01-18-08 - 1

Economists who argue that there is no disadvantage to job losses caused by free trade are being intentionally dense, and it's frustrating. The debate is centered on the affects on the US in terms of outsourcing - we lose some manufacturing jobs to 3rd world countries, and in exchange we get cheaper goods to buy. Basically their argument says the net benefit from the cheaper goods is greater than the loss of someone's job. They argue that someone losing their job because it's no longer as cost effective as overseas is nothing to be bothered by, and the types of jobs we do will wind up being more efficient and profitable.

This is all sort of true, but it's also very naive and "1st level" discussion. It's the background that everyone should already know that gets us started talking about the more subtle issues.

1. risk/stability of jobs : Every economist should know that making a "trade" (in this case giving up a manufacturing job for cheaper goods) is not necessarilly good just because it's +EV - you need to look at the risk you're accepting as well. Manufacturing jobs provide a powerful stabilizing base to an economy. It provides a certain number of jobs at a factory which you know with relatively high certainty will be there, because the company needs to keep the factory pumping. Having a stable job base like that has value far beyond its basic income level, because it smooths out economic bumps and it provides a reliable job for people in a certain location. Different types of job are more or less fluid. Jobs that require little specific training and low cost or time to set up are very fluid (call center operators is one example). Some jobs are very non-fluid, which brings us to :

2. industrial inertia and economic fluctuations : Having an economy based entirely on fluid jobs is very dangerous, because it means that those jobs can quickly leave for more suitable places if economic conditions change. Having an economy based on very non-fluid jobs such as manufacturing is very stable in the sense that even if it becomes more desirable to have those jobs elsewhere, it will still take a lot of startup money and time to get them set up there. The problem is that once you lose those manufacturing jobs, you are now in the position of having difficulty getting them back. Say the world economic conditions swing the other way and suddenly it would be best for you to get back into manufacturing. Because it's not a fluid job, you can't just do that, you don't have the trained people, the facilities, the infrastructure, and you may go through a very long recession before you can get back into manufacturing. BTW this is why there is some value to producing your own food and extracting your own natural resources even if it's not the cheapest place to do it, just to keep the capacity domestic so that you have some stability in case you need it.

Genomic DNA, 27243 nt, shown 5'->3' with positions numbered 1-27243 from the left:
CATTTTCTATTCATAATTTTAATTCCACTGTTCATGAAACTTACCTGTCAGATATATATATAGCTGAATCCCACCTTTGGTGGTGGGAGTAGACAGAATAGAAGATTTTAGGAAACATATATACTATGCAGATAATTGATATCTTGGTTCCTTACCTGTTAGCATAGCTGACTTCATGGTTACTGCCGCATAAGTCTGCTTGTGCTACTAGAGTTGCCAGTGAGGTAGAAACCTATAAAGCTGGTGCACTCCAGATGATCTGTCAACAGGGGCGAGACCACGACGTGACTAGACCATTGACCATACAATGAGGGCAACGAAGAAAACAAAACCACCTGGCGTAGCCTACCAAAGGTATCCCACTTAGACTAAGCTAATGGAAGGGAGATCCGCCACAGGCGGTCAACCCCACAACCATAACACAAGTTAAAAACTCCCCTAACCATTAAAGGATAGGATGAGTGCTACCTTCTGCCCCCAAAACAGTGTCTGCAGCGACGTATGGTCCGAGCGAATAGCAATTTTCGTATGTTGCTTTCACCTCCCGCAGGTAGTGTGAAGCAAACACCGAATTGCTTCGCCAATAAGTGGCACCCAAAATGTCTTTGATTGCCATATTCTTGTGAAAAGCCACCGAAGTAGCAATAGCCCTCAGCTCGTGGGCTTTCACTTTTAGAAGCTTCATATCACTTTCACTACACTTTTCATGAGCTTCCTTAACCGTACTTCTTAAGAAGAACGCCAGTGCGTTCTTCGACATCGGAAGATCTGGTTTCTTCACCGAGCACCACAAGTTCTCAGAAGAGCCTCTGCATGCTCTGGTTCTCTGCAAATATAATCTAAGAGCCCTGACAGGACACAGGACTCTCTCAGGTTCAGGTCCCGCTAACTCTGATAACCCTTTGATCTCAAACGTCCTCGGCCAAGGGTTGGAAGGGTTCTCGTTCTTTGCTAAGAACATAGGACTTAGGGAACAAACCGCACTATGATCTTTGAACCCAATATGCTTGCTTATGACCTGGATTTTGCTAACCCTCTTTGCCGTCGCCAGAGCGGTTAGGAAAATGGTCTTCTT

3. nonlinear value of money : When a worker loses a job and we get cheaper goods, our economy may have a net benefit, but who gets that benefit? It's generally everyone but the workers who lost their jobs, even if they get other jobs the median salary of the new jobs is much lower. It maybe +EV in terms of total dollars in the economy, but it's unclear if it's +EV for the median (not the mean). In particular we'd like to judge using a nonlinear measure of value. Providing slightly cheaper goods to rich people is of very little benefit to the economic health of the society. Providing a slightly higher wage to the lower/middle class is of much greater benefit. Basically dollars should be valued at something like log(dollars) per person.

4. individual difficulty of job change : In general, there are a lot of people who say "if your employer is rotten, get a different job" ; they treat jobs as if they are a fluid thing where someone can just jump to the most suitable job, and thus the system will shake out so that the appropriate jobs go to the appropriate people. The reality is that job change is very difficult and of very high cost (both monetary and non-monetary cost). For example, someone who loses a manufacturing job may need years of expensive training to find an equivalent job; that's not only high cost, it's high risk since they don't know if that job will be there when they're done. They may have to move to a different part of the country; again that's high cost and high risk and has very high non-monetary cost, they may have various reasons they want to stay where they are in their home with family/friends etc.

Now, what should we actually do about it? Then we can get into interesting tradeoffs. Protectionism is very bad in a lot of ways; certainly the extreme French-style protectionism is very harmful. The US has long practiced (and still does) protectionism through subsidy and tarriff. On the other hand, contending that losing stable manufacturing jobs is not a bad thing at all puts us back on level 0 where we can't even start an interesting discussion because we're arguing about what the problem is.

This has been a brilliant tactic for scuttling progress on a myriad of issues. The most obvious is global warming, where instead of having a mature discussion about what we should try to do about global warming and what the costs would be, instead we're mired in this ridiculous farce of a debate over whether it even exists.

Let's be clear, free trade on the whole is generally good (though what we have now is really a complex set of rules that distort the system far too much to be called "free"). The benefits on the whole are too good to pass up, but that doesn't mean we should ignore the downsides. If we can make some small policy tweaks to shift the economics so that good quality stable jobs are viable in our country, that's clearly a good thing.

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